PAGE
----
MOUNT VERNON, Wash. – A team of Washington State University vegetable horticulture researchers travels to China next month to present their research findings as part of a global effort to increase environmentally friendly vegetable production through grafting. Their efforts may stimulate a new market for vegetable production in Western Washington.
WSU Mount Vernon’s Vegetable Horticulture Program Leader Carol Miles and graduate student Jesse Wimer will give presentations in Wuhan, China, at the International Symposium on Vegetable Grafting, sponsored March 17-21 by the International Society for Horticultural Science.
Miles and Wimer are among the 200 guests — including researchers, company managers, and growers — who were invited to this inaugural event being held at Huazhong Agricultural University to promote communication and cooperation among vegetable grafting professionals around the world.
“Attending this symposium gives us the opportunity to share our Washington results with the international vegetable grafting science community and to learn from scientists and professionals where vegetable grafting has been practiced for decades,” said Miles, who is a faculty member at the WSU Mount Vernon Northwestern Washington Research and Extension Center and also serves as advisor to Wimer, an M.S. student in the vegetable horticulture program there.
The theme of this inaugural symposium is environmental friendly production of vegetables via grafting, and the five-day event includes such topics as grafted seedling production, rootstock breeding, grafting and stresses, rootstock soil interactions, and rootstock-mediated effects on yield and fruit quality.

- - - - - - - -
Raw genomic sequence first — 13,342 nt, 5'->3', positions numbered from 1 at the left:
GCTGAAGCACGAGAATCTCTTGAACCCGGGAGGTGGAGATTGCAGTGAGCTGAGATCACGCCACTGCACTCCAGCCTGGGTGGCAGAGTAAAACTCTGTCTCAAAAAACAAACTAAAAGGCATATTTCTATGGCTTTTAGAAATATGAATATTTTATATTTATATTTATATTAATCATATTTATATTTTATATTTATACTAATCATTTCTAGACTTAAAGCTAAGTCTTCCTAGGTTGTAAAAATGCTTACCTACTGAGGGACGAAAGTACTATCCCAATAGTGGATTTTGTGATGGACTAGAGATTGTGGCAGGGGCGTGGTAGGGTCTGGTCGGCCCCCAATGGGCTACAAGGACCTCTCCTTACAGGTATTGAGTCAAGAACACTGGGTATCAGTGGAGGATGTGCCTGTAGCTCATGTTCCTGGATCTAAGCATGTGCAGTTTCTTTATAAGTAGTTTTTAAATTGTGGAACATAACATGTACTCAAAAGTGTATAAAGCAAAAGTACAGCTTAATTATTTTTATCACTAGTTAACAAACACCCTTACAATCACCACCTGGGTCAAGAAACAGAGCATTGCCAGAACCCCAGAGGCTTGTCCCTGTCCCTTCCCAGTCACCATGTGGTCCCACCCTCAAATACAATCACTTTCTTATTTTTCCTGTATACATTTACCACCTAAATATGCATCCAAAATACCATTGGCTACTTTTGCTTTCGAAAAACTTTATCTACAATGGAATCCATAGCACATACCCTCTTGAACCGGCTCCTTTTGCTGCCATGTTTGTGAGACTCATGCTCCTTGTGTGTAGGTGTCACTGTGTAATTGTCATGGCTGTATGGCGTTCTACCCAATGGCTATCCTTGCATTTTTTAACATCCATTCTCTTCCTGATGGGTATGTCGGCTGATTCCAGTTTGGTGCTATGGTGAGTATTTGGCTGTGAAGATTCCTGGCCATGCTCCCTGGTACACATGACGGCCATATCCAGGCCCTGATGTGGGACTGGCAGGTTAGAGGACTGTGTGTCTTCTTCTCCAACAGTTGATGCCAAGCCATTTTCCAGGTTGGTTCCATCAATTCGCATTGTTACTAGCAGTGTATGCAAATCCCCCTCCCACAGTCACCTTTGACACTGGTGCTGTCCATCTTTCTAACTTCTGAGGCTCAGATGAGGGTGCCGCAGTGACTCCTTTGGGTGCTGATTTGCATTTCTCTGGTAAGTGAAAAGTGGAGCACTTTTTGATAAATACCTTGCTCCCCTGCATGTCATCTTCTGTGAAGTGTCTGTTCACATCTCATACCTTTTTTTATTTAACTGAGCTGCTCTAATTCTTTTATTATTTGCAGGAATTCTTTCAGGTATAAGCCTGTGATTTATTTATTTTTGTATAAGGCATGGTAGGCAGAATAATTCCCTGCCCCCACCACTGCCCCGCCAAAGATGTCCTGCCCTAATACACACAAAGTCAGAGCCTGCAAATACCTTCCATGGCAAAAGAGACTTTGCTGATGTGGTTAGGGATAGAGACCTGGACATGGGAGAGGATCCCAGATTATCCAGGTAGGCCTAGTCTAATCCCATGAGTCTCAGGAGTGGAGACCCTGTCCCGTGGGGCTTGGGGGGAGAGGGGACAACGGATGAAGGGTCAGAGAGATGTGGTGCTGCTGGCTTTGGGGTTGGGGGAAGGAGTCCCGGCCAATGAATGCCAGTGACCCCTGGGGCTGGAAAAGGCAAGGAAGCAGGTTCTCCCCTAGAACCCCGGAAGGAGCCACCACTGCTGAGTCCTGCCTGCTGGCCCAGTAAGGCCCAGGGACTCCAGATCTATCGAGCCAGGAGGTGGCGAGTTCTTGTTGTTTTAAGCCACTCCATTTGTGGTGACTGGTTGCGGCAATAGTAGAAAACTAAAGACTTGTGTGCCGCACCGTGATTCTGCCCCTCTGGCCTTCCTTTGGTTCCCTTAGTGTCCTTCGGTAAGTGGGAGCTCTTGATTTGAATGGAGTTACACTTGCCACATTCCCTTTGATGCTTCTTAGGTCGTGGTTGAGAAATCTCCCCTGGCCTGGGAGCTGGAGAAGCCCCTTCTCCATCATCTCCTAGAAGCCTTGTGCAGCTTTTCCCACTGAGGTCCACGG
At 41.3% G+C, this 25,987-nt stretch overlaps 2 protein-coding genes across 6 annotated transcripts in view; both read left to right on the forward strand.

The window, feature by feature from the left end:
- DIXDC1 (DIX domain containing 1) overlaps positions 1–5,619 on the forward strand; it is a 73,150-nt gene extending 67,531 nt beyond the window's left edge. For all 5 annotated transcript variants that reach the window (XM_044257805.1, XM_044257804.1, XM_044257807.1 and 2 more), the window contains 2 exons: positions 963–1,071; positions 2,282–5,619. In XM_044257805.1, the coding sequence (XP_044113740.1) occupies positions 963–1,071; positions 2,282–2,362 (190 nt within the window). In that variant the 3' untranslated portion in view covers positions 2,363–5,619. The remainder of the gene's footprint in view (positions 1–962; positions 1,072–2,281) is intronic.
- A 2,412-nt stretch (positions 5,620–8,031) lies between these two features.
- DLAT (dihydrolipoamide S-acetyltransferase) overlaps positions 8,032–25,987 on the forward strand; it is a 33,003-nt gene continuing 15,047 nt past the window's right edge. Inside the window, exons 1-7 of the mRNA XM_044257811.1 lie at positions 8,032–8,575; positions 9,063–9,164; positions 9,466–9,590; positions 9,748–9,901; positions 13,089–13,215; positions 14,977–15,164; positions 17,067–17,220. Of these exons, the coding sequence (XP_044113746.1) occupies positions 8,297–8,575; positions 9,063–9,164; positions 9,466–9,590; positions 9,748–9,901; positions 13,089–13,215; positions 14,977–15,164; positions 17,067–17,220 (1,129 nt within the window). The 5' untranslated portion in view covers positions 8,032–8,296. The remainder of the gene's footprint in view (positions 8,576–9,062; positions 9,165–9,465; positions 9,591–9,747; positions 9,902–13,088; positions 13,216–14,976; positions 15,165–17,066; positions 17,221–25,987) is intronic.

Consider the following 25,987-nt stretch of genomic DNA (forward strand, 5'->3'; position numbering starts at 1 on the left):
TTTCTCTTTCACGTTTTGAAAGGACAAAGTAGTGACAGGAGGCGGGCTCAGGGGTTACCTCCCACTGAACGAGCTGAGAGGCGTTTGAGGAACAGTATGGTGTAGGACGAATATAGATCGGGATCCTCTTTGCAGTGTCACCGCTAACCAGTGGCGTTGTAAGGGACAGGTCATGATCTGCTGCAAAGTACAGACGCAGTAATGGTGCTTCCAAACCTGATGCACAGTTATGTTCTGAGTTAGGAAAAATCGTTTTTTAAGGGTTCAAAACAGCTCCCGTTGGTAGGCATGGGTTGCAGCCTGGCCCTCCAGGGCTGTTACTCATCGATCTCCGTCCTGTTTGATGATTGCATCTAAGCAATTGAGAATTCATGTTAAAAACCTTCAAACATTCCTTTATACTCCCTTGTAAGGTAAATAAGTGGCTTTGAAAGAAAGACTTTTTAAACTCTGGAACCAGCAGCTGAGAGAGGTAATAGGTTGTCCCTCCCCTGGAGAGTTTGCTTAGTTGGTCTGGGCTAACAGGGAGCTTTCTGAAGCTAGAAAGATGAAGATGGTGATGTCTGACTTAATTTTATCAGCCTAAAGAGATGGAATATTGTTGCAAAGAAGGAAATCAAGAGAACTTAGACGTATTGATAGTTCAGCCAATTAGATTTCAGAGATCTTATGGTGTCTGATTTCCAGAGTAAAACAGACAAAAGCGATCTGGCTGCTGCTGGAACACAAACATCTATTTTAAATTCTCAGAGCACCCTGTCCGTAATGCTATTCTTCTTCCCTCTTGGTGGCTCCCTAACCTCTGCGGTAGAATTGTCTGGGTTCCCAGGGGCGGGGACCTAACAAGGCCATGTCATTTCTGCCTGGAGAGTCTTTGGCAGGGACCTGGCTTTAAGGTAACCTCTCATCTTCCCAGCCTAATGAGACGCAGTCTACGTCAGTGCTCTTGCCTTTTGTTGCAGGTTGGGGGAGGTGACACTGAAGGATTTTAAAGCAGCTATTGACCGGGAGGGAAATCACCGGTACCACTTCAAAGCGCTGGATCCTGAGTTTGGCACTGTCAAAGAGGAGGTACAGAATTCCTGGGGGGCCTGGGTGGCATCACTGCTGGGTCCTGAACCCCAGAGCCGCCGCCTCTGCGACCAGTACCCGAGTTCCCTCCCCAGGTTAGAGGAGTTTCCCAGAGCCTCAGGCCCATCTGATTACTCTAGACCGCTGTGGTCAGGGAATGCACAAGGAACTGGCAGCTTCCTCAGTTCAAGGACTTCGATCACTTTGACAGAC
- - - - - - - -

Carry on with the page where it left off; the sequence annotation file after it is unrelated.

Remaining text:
Miles will present her paper on “Grafting eggplant and tomato for Verticillium wilt resistance.” Wimer will present his poster, titled “Evaluation of watermelon rootstocks for resistance to Verticillium wild in northwestern Washington, U.S.”
Verticillium wilt is a fungal disease that attacks a host of more than 200 species of vegetables, fruit trees, flowers, field crops and shade or forest trees. It infects the roots of a plant, reducing the quality and quantity of a crop by causing discoloration in tissues, stunting, and premature defoliation and death. Once an infected plant has died, Verticillium wilt remains in the soil, gaining in strength to invade new plantings.
Research shows that field fumigation treatments can help control Verticillium wilt, but even with these chemical treatments crop losses can still be up to 50%. Researchers like Miles and Wimer are looking for more ecologically viable alternatives to control this pervasive plant disease. Their research findings may help vegetable producers worldwide develop rootstocks for grafting vegetables that are resistant to this devastating disease.
“If vegetable grafting provides adequate control against soil-borne diseases in the United States as it has done elsewhere in the world (95% of Japan’s commercial watermelon production uses grafted plants), there is an opportunity to replace soil fumigation,” Miles said. “This result would provide Washington growers with an environmentally sustainable vegetable production option, as well as open the door for a new industry – the production of grafted transplants.”
According to Miles, the Pacific Northwest may be the perfect starting point. “Western Washington has a highly suitable climate for grafted transplant production,” she said, “and this has the potential to be a new emerging industry in our region.”
More information about the symposium is available at http://www.grafting2014.com/English/message.aspx?parentid=0&typeid=308&act=all .
Carol Miles, Vegetable Horticulture program leader, WSU Mount Vernon NWREC, office: 360-848-6150; cell: 360-610-0942, email@example.com
Jesse Wimer, M.S. student, Vegetable Horticulture program, WSU Mount Vernon NWREC, 208-596-9721, firstname.lastname@example.org